The pope wished that under Biden’s leadership the American people would draw strength from the “lofty political, ethical and religious values that have inspired the nation since its founding.”

Francis added that he is asking God, “the source of all wisdom and truth, to guide your efforts to foster understanding, reconciliation and peace within the United States and among the nations of the world in order to advance the universal common good.”

The pope closed his message by invoking blessings upon Biden, his family, and the American people.

Shortly prior, the U.S. bishops’ conference released the full text of a prepared statement on Biden’s inauguration as president, after initially withholding it from publication.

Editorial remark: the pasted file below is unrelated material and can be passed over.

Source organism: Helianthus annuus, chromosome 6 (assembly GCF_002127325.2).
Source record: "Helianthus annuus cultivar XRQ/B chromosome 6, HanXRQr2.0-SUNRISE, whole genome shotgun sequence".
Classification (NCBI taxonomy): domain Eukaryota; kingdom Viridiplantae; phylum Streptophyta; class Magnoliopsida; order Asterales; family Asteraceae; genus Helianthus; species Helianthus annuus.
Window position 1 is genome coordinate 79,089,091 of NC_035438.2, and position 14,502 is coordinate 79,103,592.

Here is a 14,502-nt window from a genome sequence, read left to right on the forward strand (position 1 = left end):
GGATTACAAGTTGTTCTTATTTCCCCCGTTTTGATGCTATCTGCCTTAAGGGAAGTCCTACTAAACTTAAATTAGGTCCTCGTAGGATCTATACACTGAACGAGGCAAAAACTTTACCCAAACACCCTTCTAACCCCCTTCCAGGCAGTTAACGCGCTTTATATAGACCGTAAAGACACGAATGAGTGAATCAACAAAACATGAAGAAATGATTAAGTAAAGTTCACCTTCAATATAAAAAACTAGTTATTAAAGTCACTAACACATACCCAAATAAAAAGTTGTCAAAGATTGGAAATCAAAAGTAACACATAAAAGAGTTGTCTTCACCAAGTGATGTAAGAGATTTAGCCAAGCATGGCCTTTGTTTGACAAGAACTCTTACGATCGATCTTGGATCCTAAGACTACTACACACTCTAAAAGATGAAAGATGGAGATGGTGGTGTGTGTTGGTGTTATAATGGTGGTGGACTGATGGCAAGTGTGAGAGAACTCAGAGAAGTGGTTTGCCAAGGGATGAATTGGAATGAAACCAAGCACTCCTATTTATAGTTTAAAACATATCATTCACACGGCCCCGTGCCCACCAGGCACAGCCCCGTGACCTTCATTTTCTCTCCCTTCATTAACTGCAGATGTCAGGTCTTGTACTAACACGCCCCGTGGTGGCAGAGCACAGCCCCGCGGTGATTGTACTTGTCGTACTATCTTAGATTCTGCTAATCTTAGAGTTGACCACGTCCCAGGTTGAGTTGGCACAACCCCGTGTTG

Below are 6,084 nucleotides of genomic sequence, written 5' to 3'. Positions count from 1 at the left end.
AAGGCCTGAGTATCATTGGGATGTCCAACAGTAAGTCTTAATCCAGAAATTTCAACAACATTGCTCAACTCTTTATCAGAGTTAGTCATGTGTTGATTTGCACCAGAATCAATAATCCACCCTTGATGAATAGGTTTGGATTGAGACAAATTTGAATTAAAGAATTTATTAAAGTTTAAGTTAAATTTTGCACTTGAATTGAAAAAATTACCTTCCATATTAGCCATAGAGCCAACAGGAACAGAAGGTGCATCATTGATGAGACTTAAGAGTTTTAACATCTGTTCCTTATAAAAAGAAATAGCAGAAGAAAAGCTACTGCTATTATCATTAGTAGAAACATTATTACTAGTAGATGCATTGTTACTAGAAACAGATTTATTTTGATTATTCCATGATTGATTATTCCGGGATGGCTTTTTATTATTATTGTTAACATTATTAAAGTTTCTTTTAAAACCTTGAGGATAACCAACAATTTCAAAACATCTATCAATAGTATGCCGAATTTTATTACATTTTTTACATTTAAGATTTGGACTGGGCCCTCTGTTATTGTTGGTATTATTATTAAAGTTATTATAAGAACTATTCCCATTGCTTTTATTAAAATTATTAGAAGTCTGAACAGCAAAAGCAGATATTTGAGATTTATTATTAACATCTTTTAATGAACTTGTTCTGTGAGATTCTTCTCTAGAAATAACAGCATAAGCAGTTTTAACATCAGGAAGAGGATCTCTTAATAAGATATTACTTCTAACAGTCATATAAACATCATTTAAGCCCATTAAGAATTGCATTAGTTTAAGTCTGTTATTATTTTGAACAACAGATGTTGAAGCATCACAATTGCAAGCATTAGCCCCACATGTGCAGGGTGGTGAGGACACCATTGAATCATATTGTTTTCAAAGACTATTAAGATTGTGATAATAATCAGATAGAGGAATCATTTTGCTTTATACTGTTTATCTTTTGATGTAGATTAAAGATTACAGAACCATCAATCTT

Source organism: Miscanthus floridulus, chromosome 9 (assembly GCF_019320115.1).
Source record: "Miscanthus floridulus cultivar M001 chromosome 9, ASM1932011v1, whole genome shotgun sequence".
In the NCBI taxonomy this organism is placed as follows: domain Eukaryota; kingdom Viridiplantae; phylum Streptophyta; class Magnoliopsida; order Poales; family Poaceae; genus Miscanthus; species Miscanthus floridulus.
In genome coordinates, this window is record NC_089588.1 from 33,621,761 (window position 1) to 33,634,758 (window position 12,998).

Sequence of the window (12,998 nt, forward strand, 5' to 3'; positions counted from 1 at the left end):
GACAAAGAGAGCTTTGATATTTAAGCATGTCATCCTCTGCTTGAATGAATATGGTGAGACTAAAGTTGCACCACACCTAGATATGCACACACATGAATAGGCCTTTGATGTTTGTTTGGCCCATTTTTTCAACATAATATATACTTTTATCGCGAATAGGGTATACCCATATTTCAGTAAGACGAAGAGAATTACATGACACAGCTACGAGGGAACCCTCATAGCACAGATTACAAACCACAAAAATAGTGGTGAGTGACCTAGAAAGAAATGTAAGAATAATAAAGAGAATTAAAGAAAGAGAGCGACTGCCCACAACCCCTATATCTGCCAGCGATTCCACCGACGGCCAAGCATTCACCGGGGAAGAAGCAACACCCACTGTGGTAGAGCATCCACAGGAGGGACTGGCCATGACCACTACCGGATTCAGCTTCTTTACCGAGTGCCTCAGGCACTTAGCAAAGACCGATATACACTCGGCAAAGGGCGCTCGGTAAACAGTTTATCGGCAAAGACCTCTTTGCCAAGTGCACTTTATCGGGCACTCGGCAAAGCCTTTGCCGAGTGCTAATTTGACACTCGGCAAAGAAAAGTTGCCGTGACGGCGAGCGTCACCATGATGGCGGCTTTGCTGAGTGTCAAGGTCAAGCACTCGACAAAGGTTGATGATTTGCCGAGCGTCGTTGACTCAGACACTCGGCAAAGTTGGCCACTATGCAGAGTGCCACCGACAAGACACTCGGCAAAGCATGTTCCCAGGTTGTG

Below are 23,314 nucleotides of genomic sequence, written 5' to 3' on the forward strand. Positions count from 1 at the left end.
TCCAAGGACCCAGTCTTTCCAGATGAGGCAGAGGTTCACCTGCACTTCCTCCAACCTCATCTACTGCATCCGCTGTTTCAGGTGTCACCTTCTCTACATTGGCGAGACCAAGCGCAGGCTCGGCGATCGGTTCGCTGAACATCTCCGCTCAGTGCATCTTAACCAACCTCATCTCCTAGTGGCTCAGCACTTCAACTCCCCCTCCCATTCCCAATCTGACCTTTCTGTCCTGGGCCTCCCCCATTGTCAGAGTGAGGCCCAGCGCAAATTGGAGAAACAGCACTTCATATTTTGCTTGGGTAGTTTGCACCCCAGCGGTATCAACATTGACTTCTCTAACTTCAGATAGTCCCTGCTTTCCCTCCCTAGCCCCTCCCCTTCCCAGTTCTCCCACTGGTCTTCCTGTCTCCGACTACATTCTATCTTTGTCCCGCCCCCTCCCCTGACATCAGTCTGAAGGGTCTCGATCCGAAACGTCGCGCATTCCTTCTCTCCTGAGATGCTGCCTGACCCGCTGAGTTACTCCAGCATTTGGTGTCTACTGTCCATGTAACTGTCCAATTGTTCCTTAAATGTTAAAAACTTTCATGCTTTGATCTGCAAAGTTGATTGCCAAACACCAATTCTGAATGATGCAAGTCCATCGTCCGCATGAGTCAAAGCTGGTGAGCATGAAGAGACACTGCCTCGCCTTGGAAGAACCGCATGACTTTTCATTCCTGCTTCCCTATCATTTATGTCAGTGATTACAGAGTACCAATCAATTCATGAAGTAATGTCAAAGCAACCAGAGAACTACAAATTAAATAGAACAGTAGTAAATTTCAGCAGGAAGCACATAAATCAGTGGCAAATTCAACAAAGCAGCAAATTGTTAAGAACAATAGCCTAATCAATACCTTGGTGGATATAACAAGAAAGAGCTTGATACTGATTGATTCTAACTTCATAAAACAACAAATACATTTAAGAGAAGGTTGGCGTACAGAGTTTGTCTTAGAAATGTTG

Although it was expected to be released at 9 a.m. Eastern time Wednesday, the statement was not published by the bishops’ conference at that time. According to The Pillar, Vatican Secretariat of State officials stepped in to prevent its publication.

The conference published the full statement shortly after noon.

The U.S. bishops’ prepared statement said they planned to engage the new administration on issues including abortion, religious freedom, racism, and poverty.

According to sources at the conference, figures within the conference pushed back on language in the prepared statement that had highlighted areas of concern with the incoming Biden administration on abortion, gender, and religious freedom.

In particular, sources at the conference told CNA that Cardinal Blase Cupich of Chicago opposed the inclusion of language noting abortion as a problem with the incoming Biden administration. Biden has pledged to support taxpayer-funded abortion, among other pro-abortion policies.

In January 2017, Pope Francis sent a message to then-U.S. President Donald Trump on the occasion of his inauguration.